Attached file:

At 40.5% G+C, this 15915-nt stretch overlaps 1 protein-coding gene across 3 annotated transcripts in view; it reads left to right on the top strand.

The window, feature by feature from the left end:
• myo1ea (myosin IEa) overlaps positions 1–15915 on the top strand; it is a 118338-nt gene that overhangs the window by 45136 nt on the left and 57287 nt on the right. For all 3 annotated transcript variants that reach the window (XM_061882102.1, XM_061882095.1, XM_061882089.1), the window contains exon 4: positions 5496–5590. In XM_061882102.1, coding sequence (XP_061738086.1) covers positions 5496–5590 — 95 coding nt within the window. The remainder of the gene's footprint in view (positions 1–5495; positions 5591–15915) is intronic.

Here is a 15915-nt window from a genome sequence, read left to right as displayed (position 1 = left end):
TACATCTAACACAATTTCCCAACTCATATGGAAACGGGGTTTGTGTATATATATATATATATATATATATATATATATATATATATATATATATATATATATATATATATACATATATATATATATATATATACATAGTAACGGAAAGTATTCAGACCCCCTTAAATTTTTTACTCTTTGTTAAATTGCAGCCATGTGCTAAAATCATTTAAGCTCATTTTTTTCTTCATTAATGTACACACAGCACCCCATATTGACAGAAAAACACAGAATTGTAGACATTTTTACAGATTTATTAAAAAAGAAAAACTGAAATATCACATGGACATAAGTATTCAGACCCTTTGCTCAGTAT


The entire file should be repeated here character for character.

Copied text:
At 40.5% G+C, this 15915-nt stretch overlaps 1 protein-coding gene across 3 annotated transcripts in view; it reads left to right on the top strand.

The window, feature by feature from the left end:
• myo1ea (myosin IEa) overlaps positions 1–15915 on the top strand; it is a 118338-nt gene that overhangs the window by 45136 nt on the left and 57287 nt on the right. For all 3 annotated transcript variants that reach the window (XM_061882102.1, XM_061882095.1, XM_061882089.1), the window contains exon 4: positions 5496–5590. In XM_061882102.1, coding sequence (XP_061738086.1) covers positions 5496–5590 — 95 coding nt within the window. The remainder of the gene's footprint in view (positions 1–5495; positions 5591–15915) is intronic.

Here is a 15915-nt window from a genome sequence, read left to right as displayed (position 1 = left end):
TACATCTAACACAATTTCCCAACTCATATGGAAACGGGGTTTGTGTATATATATATATATATATATATATATATATATATATATATATATATATATATATATATATATATACATATATATATATATATATATACATAGTAACGGAAAGTATTCAGACCCCCTTAAATTTTTTACTCTTTGTTAAATTGCAGCCATGTGCTAAAATCATTTAAGCTCATTTTTTTCTTCATTAATGTACACACAGCACCCCATATTGACAGAAAAACACAGAATTGTAGACATTTTTACAGATTTATTAAAAAAGAAAAACTGAAATATCACATGGACATAAGTATTCAGACCCTTTGCTCAGTAT